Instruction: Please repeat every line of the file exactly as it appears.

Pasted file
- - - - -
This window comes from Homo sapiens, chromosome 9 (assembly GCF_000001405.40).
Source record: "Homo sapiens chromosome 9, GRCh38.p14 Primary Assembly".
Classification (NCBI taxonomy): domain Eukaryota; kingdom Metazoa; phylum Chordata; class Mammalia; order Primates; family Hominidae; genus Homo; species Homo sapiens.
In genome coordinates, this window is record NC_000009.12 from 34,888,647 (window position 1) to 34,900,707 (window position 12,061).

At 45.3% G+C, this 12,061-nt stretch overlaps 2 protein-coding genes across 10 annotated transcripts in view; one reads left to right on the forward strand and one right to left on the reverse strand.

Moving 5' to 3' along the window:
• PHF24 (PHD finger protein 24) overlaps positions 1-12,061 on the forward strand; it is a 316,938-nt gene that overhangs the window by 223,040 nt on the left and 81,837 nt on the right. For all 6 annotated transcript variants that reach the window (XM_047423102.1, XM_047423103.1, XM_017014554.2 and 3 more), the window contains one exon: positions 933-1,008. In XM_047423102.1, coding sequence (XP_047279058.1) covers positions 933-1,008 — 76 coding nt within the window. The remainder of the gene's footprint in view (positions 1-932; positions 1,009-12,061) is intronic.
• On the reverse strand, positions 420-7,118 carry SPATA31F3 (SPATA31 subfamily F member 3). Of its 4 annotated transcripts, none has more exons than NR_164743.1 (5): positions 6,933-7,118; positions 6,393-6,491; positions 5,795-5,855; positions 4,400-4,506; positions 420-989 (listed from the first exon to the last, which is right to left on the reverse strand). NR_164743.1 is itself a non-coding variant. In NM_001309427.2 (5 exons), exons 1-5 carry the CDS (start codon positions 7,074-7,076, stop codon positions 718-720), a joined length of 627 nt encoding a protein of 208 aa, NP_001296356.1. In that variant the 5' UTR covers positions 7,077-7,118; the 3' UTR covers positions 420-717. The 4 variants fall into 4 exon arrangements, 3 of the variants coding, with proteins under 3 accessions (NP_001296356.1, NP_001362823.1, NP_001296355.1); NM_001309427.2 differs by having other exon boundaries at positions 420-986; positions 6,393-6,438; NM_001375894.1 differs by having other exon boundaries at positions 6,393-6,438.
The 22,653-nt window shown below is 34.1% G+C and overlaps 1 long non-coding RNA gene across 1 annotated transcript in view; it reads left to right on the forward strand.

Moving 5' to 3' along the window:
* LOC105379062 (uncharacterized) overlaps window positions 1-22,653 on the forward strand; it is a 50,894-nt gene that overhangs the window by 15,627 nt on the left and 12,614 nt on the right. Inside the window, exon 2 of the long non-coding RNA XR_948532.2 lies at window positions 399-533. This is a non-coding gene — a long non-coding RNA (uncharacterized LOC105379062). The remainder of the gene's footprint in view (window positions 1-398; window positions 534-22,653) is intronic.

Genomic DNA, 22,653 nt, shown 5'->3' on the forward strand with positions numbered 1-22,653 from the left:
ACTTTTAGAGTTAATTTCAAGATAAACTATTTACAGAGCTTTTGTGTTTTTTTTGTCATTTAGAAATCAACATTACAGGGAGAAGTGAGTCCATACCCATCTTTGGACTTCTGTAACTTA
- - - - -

This window comes from Homo sapiens, chromosome 9 (assembly GCF_000001405.40).
Source record: "Homo sapiens chromosome 9, GRCh38.p14 Primary Assembly".
Classification (NCBI taxonomy): domain Eukaryota; kingdom Metazoa; phylum Chordata; class Mammalia; order Primates; family Hominidae; genus Homo; species Homo sapiens.
In genome coordinates, this window is record NC_000009.12 from 34,888,647 (window position 1) to 34,900,707 (window position 12,061).

At 45.3% G+C, this 12,061-nt stretch overlaps 2 protein-coding genes across 10 annotated transcripts in view; one reads left to right on the forward strand and one right to left on the reverse strand.

Moving 5' to 3' along the window:
• PHF24 (PHD finger protein 24) overlaps positions 1-12,061 on the forward strand; it is a 316,938-nt gene that overhangs the window by 223,040 nt on the left and 81,837 nt on the right. For all 6 annotated transcript variants that reach the window (XM_047423102.1, XM_047423103.1, XM_017014554.2 and 3 more), the window contains one exon: positions 933-1,008. In XM_047423102.1, coding sequence (XP_047279058.1) covers positions 933-1,008 — 76 coding nt within the window. The remainder of the gene's footprint in view (positions 1-932; positions 1,009-12,061) is intronic.
• On the reverse strand, positions 420-7,118 carry SPATA31F3 (SPATA31 subfamily F member 3). Of its 4 annotated transcripts, none has more exons than NR_164743.1 (5): positions 6,933-7,118; positions 6,393-6,491; positions 5,795-5,855; positions 4,400-4,506; positions 420-989 (listed from the first exon to the last, which is right to left on the reverse strand). NR_164743.1 is itself a non-coding variant. In NM_001309427.2 (5 exons), exons 1-5 carry the CDS (start codon positions 7,074-7,076, stop codon positions 718-720), a joined length of 627 nt encoding a protein of 208 aa, NP_001296356.1. In that variant the 5' UTR covers positions 7,077-7,118; the 3' UTR covers positions 420-717. The 4 variants fall into 4 exon arrangements, 3 of the variants coding, with proteins under 3 accessions (NP_001296356.1, NP_001362823.1, NP_001296355.1); NM_001309427.2 differs by having other exon boundaries at positions 420-986; positions 6,393-6,438; NM_001375894.1 differs by having other exon boundaries at positions 6,393-6,438.
The 22,653-nt window shown below is 34.1% G+C and overlaps 1 long non-coding RNA gene across 1 annotated transcript in view; it reads left to right on the forward strand.

Moving 5' to 3' along the window:
* LOC105379062 (uncharacterized) overlaps window positions 1-22,653 on the forward strand; it is a 50,894-nt gene that overhangs the window by 15,627 nt on the left and 12,614 nt on the right. Inside the window, exon 2 of the long non-coding RNA XR_948532.2 lies at window positions 399-533. This is a non-coding gene — a long non-coding RNA (uncharacterized LOC105379062). The remainder of the gene's footprint in view (window positions 1-398; window positions 534-22,653) is intronic.

Genomic DNA, 22,653 nt, shown 5'->3' on the forward strand with positions numbered 1-22,653 from the left:
ACTTTTAGAGTTAATTTCAAGATAAACTATTTACAGAGCTTTTGTGTTTTTTTTGTCATTTAGAAATCAACATTACAGGGAGAAGTGAGTCCATACCCATCTTTGGACTTCTGTAACTTA